When it comes to gaming laptops, Dell’s Alienware division typically receives the most attention. The new G15 and G16, however, show you don’t need to spend a tonne of money to acquire an awesome-looking system thanks to their updated designs.
In contrast to Alienware laptops, which look as if they were beam down from space, Dell’s most recent G-series gaming notebooks appear to be inspired by technology from 80s sci-fi movies. You get strong two-tone paint treatments with neon/pastel highlights and simple lines with sharp corners. I want to play F-Zero and turn on some synthwave when I hear this kind of music. I really like that Dell even took the effort to paint tiny features like the radiator fins inside each laptop’s vents, even though the colours may vary on the final retail devices.
The way Dell set up the ports on the G-series is another wonderful touch. The back of the device has connectors for things like power and HDMI 2.1 that you probably won’t need to modify very often, which reduces clutter. In addition, you have access to two USB 3.2 Type-A ports, Ethernet, and a 3.5mm audio socket on the sides, allowing you to quickly plug in accessories like a mouse, headphone, or flash drive. For even improved usability, I only wish Dell had switched the locations of the back-mounted USB-C port and the side-mounted Ethernet jack.
Given their costs, both systems have good specifications. With a 13th-generation Intel Core i5-13450HX processor, 8GB of DDR5 RAM, and a 120Hz FHD non-touch display, the G15 will start at $849. Additionally, Nvidia offers a variety of RTX 40-series GPUs with extra features like a slightly faster 165Hz screen and up to 2TB of NVMe storage.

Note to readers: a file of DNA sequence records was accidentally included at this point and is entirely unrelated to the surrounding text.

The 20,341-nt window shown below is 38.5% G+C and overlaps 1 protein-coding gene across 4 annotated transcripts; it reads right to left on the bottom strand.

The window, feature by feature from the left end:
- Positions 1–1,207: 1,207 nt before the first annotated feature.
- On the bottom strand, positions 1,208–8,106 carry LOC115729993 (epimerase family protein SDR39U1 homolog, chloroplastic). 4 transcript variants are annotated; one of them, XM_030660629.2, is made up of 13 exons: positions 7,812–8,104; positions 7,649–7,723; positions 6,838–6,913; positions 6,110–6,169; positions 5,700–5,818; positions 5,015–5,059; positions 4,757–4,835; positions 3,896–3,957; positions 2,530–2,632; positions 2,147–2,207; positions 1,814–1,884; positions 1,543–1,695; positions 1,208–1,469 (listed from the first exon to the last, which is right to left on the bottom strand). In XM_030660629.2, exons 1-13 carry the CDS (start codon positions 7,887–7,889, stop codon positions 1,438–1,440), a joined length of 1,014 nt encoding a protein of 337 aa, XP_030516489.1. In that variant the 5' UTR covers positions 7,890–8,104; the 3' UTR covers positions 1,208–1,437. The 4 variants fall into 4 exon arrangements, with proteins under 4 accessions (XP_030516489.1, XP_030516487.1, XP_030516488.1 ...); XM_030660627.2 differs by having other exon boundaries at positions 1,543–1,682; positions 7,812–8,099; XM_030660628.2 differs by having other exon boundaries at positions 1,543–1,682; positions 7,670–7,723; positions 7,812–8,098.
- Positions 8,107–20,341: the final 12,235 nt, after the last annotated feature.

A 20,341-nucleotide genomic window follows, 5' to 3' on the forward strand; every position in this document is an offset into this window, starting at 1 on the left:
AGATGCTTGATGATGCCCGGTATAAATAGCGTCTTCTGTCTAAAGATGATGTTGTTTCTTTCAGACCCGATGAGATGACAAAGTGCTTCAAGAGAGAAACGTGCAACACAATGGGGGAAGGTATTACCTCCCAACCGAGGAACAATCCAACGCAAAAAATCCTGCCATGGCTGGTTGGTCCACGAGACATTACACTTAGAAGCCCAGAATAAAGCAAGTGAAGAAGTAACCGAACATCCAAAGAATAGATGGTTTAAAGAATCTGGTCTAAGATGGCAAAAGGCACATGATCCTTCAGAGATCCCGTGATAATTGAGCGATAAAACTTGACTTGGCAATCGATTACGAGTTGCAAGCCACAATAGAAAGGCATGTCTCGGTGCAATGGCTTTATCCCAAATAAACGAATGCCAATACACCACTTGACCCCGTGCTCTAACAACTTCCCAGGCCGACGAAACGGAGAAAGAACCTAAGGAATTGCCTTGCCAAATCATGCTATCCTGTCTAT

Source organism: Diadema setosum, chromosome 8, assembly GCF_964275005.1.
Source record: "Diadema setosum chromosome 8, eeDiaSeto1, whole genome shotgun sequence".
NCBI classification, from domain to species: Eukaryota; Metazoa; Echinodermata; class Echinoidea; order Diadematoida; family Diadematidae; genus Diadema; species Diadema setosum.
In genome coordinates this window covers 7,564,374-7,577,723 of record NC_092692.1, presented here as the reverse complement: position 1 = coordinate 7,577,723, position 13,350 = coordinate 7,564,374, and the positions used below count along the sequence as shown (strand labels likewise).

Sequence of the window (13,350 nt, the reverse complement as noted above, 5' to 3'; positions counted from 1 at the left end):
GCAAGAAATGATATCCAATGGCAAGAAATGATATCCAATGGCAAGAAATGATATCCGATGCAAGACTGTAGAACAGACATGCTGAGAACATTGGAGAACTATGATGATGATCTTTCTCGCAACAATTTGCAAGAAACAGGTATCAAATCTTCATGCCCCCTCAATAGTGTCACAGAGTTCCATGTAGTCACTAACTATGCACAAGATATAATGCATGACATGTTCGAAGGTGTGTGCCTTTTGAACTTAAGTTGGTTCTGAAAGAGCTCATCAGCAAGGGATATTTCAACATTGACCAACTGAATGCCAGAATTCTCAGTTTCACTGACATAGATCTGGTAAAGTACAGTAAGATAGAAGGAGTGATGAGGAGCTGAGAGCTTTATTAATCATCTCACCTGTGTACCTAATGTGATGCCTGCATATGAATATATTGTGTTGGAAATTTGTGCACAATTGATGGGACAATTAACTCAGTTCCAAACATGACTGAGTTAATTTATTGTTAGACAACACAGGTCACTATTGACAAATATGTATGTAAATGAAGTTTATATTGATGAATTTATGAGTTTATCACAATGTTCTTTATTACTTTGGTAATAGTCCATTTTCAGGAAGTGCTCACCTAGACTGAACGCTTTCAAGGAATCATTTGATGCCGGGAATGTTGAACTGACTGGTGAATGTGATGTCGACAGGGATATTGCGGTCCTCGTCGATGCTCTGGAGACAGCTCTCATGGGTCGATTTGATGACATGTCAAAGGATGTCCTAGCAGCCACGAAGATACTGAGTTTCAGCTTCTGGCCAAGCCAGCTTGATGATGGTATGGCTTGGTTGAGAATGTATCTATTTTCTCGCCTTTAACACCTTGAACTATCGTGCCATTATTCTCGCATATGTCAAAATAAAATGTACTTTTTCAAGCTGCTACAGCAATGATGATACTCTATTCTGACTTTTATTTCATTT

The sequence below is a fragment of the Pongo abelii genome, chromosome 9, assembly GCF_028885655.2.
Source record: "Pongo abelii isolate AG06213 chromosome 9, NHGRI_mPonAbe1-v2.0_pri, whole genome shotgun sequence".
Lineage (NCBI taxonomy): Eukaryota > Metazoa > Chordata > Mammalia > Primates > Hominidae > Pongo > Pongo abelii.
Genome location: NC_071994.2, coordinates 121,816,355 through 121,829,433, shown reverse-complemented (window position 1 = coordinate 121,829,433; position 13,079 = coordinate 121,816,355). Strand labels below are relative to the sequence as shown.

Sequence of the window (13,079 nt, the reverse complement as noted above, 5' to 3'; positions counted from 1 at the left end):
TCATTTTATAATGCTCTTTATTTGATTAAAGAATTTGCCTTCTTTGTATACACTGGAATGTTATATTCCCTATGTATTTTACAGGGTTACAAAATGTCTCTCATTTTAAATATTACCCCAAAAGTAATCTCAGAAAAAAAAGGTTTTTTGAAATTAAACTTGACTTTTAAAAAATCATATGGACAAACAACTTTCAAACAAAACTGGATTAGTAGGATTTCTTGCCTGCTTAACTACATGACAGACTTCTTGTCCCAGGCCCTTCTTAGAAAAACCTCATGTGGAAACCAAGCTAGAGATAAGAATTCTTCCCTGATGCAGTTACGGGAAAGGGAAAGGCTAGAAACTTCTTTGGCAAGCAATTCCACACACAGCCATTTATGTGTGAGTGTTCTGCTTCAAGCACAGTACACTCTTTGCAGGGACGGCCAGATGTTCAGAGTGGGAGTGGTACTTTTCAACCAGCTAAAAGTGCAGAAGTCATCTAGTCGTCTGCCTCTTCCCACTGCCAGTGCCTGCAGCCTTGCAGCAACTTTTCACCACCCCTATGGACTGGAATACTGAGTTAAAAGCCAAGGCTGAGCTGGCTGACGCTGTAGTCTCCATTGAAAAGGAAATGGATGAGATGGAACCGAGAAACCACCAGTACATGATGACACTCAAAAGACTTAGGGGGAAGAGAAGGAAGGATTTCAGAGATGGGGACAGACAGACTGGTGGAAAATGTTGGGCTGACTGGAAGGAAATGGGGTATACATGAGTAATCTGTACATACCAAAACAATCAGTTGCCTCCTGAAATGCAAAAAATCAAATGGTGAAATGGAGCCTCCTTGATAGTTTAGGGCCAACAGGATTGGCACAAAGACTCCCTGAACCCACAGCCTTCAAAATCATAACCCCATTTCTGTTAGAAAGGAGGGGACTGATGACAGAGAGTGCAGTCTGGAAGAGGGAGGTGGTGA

A bigger G16 with the same Intel Core i5-13450HX processor, a higher-resolution 165Hz 2560 x 1600 screen, 8GB of DDR5 RAM, and 256GB of storage will start at $1,499. You can also update elements like the GPU, memory (up to 32GB), or the display, just like its smaller sister (to a faster 240Hz panel). In the event that the usual 56 WHr batteries are insufficient, both systems can also be fitted with bigger 86 WHr batteries.
The G15 and G16 are a little on the heavy side, weighing 5.84 and 6.01 pounds, respectively. This is one of its two minor drawbacks. Additionally, I’m a little disappointed that Dell chose 720p webcams for both versions. I’ve said it before and I’ll say it again: regardless of price, all new laptops need to include cameras that are at least 1080p in resolution.
Unfortunately, the devices Dell demonstrated were non-operational pre-production versions, so I was unable to test out the single-zone RGB backlit keyboard or how smoothly games performed. However, I believe Dell has struck a really excellent mix between design and performance for devices that are still reasonably priced.
Although there is no information on pricing yet, the G15 and G16 are both anticipated to go on sale some time in Q1 2023. Additionally, the business claims that variants of both systems with AMD chips would be made available a little later in Q2 for people looking for non-Intel configurations.